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"Lecturer" is the main entry-point academic rank in the UK system, and spans quite a wide range of pay grades: someone at the top of the lecturer pay bracket can easily have 10-15 years more experience than someone at the bottom. Promotion is usually to Senior Lecturer, and then to Reader and Professor. Nearly all Professors will have started out ...


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I think it is impossible to do the conversion. UK universities don't value students with a foreign bachelor's degree as much as those that obtained one at another UK university. Some universities only accept students with a 110/110 grade, which is much harder to obtain than a First (you only need an average of 70%). They underestimate grades from Dutch ...


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As requested, this is about Computer Science PhDs in the UK. First, how professional life as a PhD student looks like will depend a lot on the supervisor. As such, it is very important to have a chat with them to see whether expectations align - and to understand that expectations go both ways. That said, there are some general features that will typically ...


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First, let me say that this is probably better asked face to face (video call!) with someone in your current institution. You should be able to ask either your tutor or project advisor and they may be able to point you to their PhD student(s) if they have any. They can also say things which are either more related to your past experiences or area you want to ...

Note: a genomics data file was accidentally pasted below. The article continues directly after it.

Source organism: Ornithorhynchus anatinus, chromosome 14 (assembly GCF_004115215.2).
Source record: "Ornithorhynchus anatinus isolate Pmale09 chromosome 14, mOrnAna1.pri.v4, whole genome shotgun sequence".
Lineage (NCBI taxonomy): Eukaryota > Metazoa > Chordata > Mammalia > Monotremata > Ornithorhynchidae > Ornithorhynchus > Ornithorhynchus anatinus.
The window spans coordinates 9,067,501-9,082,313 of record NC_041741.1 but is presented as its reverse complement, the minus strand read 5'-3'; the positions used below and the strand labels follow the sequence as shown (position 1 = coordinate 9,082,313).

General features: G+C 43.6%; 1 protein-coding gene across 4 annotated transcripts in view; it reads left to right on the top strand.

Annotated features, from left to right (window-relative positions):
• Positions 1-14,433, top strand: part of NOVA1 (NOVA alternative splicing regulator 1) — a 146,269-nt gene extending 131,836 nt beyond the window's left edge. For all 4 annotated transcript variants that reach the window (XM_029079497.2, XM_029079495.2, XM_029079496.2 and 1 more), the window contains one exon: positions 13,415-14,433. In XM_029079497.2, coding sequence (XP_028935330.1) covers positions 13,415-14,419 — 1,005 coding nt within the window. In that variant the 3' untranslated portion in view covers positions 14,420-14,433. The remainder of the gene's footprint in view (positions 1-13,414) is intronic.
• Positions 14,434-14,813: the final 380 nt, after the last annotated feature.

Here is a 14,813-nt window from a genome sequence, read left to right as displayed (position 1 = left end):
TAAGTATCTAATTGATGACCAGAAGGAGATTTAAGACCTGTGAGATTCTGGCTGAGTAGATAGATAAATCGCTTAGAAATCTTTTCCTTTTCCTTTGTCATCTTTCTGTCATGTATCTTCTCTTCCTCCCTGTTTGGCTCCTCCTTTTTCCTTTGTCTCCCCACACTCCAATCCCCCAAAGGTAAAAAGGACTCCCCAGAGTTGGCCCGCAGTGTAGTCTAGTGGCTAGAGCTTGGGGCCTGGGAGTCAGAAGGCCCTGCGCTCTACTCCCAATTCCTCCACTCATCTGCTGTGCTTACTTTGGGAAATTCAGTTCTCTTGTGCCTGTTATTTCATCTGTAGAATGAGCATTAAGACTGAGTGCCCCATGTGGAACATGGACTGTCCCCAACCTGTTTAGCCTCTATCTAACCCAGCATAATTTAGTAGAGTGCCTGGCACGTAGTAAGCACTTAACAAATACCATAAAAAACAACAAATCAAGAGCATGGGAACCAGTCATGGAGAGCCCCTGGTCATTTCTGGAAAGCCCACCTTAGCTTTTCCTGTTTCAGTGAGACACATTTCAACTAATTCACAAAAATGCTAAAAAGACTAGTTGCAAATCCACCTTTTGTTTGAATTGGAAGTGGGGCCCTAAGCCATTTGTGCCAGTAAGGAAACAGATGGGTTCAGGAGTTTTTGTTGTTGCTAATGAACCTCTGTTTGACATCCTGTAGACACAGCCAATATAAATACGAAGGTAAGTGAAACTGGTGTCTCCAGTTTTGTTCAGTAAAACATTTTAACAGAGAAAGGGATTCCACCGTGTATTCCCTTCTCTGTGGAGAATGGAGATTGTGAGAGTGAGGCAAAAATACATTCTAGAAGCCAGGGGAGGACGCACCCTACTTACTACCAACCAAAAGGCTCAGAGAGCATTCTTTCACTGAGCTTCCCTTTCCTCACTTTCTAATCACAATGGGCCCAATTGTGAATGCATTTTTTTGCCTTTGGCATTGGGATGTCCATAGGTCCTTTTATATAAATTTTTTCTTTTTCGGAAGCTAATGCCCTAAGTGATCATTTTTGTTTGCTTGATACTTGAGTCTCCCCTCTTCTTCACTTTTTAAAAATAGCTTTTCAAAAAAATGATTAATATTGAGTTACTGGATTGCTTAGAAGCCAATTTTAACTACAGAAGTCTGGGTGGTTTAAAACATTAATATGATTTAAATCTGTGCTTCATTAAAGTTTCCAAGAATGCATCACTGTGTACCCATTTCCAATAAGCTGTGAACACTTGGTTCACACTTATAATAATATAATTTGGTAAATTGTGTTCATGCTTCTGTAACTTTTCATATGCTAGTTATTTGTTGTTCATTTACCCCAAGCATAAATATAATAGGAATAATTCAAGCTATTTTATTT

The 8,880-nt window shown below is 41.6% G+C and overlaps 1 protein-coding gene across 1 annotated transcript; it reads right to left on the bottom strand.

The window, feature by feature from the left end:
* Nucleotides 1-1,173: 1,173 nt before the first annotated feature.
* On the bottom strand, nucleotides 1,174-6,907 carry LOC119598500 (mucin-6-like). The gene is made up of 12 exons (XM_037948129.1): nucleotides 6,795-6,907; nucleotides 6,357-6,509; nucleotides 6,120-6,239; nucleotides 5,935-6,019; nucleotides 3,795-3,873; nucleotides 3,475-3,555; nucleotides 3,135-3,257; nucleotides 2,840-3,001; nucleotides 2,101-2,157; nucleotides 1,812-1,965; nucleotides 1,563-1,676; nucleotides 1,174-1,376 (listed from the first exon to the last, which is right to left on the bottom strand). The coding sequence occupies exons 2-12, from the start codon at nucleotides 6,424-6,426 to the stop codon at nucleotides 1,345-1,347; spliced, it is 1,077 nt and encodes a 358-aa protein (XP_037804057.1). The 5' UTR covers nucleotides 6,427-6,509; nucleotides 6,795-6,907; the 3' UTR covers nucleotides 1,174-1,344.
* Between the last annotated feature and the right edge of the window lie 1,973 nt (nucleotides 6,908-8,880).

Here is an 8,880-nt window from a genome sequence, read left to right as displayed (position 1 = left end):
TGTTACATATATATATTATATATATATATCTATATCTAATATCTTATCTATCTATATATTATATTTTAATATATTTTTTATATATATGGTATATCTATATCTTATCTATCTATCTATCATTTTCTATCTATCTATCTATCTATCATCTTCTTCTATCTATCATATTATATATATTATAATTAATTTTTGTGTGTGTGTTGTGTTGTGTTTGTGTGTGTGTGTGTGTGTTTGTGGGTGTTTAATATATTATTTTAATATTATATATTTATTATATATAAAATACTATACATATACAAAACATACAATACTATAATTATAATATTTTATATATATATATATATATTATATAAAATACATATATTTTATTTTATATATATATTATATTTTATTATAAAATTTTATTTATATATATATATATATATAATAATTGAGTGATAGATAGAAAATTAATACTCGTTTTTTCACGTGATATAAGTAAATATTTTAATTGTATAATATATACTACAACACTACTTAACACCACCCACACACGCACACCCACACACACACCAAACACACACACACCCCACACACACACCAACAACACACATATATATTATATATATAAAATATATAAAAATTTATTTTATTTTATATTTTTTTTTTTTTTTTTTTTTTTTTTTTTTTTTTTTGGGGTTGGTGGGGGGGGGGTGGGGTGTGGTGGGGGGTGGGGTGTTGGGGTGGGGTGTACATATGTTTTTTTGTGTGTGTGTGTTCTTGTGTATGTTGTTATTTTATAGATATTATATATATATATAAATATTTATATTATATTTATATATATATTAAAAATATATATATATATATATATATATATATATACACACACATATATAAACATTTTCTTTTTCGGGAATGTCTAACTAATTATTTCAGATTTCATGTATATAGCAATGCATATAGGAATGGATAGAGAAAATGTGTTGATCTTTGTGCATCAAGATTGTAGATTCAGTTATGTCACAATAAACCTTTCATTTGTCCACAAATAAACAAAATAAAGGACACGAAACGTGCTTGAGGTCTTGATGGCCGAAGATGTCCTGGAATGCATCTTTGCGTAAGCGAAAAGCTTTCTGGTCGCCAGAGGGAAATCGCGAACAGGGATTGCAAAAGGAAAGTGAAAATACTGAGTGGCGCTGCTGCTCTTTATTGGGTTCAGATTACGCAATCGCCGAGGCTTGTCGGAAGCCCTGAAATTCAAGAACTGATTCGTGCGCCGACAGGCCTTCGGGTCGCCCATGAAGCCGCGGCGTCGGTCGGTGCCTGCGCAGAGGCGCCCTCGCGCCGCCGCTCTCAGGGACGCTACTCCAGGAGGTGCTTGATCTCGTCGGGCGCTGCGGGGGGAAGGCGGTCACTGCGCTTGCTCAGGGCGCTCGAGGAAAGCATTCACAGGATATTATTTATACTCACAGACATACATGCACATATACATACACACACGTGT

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PhDs in the UK are different to their US cousins, so that is something to bare in mind. Specifically, UK PhDs have no coursework, and they have to be finished within 3.5 years, and the have a real exam - the viva voca at the end. Rather than just being superficial these tend to shape the life of a UK PhD student - you come in and are doing 100% research from ...


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I don't generally see much information on the day-to-day life of a PHD student Watch The PhD [Comic] Movies, sure they're make believe, but you can read between the lines


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You're right that the job market is academia is very competitive, across all subjects, not just maths. While raw talent is important to be able to succeed (and by "succeed" I mean get a permanent job in academia -- your definition of success might be different), your publication record is generally more important. The quality and volume of ...


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